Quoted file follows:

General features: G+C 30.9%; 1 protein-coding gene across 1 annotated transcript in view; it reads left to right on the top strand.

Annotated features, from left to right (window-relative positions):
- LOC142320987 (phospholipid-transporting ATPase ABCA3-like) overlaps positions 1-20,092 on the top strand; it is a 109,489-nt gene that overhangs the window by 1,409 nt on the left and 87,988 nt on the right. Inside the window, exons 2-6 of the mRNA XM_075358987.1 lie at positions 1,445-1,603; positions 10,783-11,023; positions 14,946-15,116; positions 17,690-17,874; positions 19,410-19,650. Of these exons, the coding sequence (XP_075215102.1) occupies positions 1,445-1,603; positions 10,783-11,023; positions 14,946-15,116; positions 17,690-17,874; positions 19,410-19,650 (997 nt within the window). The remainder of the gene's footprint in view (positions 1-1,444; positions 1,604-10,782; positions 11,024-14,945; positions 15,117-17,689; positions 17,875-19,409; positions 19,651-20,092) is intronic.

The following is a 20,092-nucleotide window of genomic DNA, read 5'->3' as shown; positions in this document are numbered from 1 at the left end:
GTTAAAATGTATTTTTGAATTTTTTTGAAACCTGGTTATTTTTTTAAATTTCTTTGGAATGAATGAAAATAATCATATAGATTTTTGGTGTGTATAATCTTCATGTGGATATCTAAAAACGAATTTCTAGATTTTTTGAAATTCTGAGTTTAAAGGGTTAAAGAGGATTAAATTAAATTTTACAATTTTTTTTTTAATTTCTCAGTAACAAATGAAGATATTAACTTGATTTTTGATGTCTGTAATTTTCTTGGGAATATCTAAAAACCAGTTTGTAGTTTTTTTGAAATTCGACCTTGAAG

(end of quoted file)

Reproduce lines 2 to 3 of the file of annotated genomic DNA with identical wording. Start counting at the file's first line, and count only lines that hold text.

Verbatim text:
Annotated features, from left to right (window-relative positions):
- LOC142320987 (phospholipid-transporting ATPase ABCA3-like) overlaps positions 1-20,092 on the top strand; it is a 109,489-nt gene that overhangs the window by 1,409 nt on the left and 87,988 nt on the right. Inside the window, exons 2-6 of the mRNA XM_075358987.1 lie at positions 1,445-1,603; positions 10,783-11,023; positions 14,946-15,116; positions 17,690-17,874; positions 19,410-19,650. Of these exons, the coding sequence (XP_075215102.1) occupies positions 1,445-1,603; positions 10,783-11,023; positions 14,946-15,116; positions 17,690-17,874; positions 19,410-19,650 (997 nt within the window). The remainder of the gene's footprint in view (positions 1-1,444; positions 1,604-10,782; positions 11,024-14,945; positions 15,117-17,689; positions 17,875-19,409; positions 19,651-20,092) is intronic.